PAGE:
Full 1080p video with continuous autofocus. Don't know how effective that AF will be, I suspect it will be far from perfect and I'll be using it as single AF rather than continuous.

Live view, looking forward to trying it underwater.

Very fast AF for still shots (not live view), I'm expecting this to be great underwater.

14bit RAW which apparently means much smoother sunburst rendition.

Startlingly low noise at higher ISOs, which will be good for my split levels at 400ISO.

Intervalometer for time-lapse recording. This will be fun underwater and above.

2 SD card slots, for backup or overflow or separating jpegs and RAWs

3" screen and 100% viewfinder, both bigger than the D80.

More on how it all works in real life in the next post.

Sunday, 20 February 2011

Sync cord end clip

Here's a little refinement after the initial test dive.

This clip allows the raw end of the sync cord to be fitted and removed underwater. This will allow much easier rolling out of the long cord now that the little hooked clip is not permanently attached.

The clip is stuck to the strobe by double sided tape.

I have also made up a short optical sync cord for use with a slaved on-camera strobe. This means I can just use a single electrical sync cord for the main strobe instead of the annoying double electrical cord.

Tuesday, 15 February 2011

Remote strobe underwater

So here's my first attempt.

The sync cord worked flawlessly, but it's so awkward dealing with 10m of coiled cable attached to strobe and camera.
It gets hooked and tangled on everything, not as bad as a reel and line but still frustrating.

Conditions were not great with 5m vis green cruddy water and heaps of dive classes in the vicinity.

Saturday, 12 February 2011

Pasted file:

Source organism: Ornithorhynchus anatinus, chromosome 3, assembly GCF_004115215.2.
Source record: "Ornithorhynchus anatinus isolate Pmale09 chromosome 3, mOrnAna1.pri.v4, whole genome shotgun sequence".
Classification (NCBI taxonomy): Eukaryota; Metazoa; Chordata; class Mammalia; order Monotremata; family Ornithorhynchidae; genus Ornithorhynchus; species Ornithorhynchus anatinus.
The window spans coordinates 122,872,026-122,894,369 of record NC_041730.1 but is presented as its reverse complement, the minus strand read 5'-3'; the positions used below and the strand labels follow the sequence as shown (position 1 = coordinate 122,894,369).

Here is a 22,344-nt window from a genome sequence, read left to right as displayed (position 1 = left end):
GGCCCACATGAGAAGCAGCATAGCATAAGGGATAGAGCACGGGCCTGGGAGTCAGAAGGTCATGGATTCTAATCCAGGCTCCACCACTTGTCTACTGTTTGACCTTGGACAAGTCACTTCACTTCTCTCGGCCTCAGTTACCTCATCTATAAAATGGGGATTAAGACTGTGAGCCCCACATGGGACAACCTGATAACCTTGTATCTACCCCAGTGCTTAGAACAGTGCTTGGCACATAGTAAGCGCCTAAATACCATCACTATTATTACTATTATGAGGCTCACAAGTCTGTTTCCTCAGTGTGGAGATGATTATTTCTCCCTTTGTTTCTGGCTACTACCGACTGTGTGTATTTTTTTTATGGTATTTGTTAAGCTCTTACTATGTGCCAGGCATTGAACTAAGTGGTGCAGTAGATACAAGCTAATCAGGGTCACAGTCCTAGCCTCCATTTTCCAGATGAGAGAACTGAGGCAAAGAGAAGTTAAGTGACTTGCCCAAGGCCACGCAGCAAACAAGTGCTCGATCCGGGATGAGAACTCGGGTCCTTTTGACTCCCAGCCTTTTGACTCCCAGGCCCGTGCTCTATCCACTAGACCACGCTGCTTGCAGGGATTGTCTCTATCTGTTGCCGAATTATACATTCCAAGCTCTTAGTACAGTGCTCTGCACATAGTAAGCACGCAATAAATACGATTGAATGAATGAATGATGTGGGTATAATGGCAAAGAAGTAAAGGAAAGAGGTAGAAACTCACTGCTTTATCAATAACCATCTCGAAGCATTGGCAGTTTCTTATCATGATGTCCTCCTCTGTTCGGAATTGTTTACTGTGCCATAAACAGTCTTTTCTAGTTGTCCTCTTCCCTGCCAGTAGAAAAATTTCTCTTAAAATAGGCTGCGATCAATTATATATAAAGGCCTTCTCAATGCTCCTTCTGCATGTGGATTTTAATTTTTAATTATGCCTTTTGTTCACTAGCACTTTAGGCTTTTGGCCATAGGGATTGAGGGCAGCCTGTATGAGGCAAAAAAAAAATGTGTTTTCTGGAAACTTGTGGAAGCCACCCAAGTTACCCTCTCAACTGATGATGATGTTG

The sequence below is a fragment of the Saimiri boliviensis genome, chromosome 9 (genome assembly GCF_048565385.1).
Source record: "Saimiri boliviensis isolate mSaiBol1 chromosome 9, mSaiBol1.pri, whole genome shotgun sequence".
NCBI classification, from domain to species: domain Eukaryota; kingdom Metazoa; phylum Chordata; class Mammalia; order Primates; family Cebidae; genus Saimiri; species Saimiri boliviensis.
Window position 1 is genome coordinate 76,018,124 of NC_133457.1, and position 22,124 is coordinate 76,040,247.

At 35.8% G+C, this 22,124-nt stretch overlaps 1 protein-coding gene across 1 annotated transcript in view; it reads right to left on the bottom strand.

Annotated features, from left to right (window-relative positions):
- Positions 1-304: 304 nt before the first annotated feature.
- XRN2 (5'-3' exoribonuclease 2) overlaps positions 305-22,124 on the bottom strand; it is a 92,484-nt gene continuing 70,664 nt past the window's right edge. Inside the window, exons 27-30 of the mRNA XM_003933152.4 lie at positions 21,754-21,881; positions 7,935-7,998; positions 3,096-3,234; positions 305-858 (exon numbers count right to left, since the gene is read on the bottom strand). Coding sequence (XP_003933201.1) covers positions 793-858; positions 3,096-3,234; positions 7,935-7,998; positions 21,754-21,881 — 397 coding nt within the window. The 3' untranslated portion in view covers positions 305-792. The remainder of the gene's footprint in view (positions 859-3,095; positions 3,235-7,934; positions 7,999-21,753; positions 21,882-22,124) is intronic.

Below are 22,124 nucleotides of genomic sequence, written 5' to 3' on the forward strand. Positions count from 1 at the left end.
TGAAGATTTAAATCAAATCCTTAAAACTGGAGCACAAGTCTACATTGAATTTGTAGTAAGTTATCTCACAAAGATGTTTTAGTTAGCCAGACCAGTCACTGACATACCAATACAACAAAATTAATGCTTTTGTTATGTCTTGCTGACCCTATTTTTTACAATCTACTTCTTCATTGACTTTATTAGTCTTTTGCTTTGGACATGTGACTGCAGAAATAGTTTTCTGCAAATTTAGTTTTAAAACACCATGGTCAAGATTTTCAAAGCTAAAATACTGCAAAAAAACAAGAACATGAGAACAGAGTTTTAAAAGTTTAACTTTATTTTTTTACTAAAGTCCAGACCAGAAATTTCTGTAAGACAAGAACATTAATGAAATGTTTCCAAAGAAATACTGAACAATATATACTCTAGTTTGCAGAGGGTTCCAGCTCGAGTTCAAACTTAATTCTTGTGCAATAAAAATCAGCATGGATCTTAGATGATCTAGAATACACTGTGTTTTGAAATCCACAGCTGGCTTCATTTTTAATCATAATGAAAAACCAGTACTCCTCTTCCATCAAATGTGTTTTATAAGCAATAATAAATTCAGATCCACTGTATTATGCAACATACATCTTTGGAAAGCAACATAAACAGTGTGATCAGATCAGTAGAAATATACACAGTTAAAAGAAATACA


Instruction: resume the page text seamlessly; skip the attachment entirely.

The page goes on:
Fibre optic sync cord from audio cable

Fibre optic sync cords are a great option for underwater strobes but they are expensive and delicate. A 0.5m coiled sync cord costs around A$70. Digital audio cable, which is basically the same thing, costs maybe A$2.00 a meter.

Here's how I adapted a 10m toslink audio cable ($20 on ebay) to work with my Inon strobes. I'm intending to use the long sync cord to setup some remote strobe lighting in sites like wrecks, under ledges and behind pier piles.


First to make the slave strobe end I cut through one of the Toslink plugs leaving a lip which would sit inside an Inon sensor cover.

I carefully shaped the lip diameter and depth to hold the cable in the sensor cover and allow the sensor cover to be screwed over the sensor.








To make sure the cable didn't pull out of the lip I used plumber's PVC pipe glue.

That seemed to work very well but I also used heat shrink tube and cable ties to secure it even more.

The sensor cover can still rotate freely.








Finally to fit the master strobe end of the sync cord.
I cut the plug off leaving a raw end and made a PVC bracket to hold it in front of the master strobe.

The bracket fits around the sensor and the PVC material is thin enough, about 1mm, to allow the sensor cover to screw down securely, holding the bracket in place.






Here's the whole setup, now all I need is some decent vis!

Sunday, 6 February 2011

Inon strobe on Gorillapod

Here's how I mounted the strobe onto the tripod.

A piece of aluminium flat was shaped to fit the gorillapod mount with a cutout slot to accommodate the locking lug.












The strobe and gorillapod combination is negatively buoyant but I added a 0.3kg ankle weight for a bit more stability.

Off-camera underwater strobe

I have started mucking around with a remotely triggered strobe underwater.

The aim of this is to create more interesting lighting. Using an off camera strobe to add rim lighting or even back lighting can add depth and drama to an image.

The tricky bit is actually getting the remote flash to fire. Water absorbs light much more than air so the in-built Inon slave sensor is only effective over about 1.5m. Any further back and the main strobe will not trigger the remote strobe, at least in our murky sub-temperate water. 
There are a couple of solutions.
1. Use a really long sync cord, either fibre optic or electrical.
2. Use a more sensitive electronic remote sensor. These are available for Ikelite strobes but not my Inons, although one should be available very soon. 

I have ordered 10m of fibre optic audio cable to try a long sync cord. One end will sit in front of my main strobe and the other will connect to the remote strobe. This means the cable will be visible in the shot of course.

Stay tuned for new developments.

Saturday, 1 January 2011

AndrewNewtonPhotographer.com

Just purchased this new domain name with unlimited webspace from JustHost.

AndrewNewtonPhotographer.com

The aim is to showcase some of my better images and maybe promote some sales, who knows.

I'll keep you posted.

UPDATE 2013: I have let this site lapse due to a 300% increase in hosting charges. You're joking JustHost!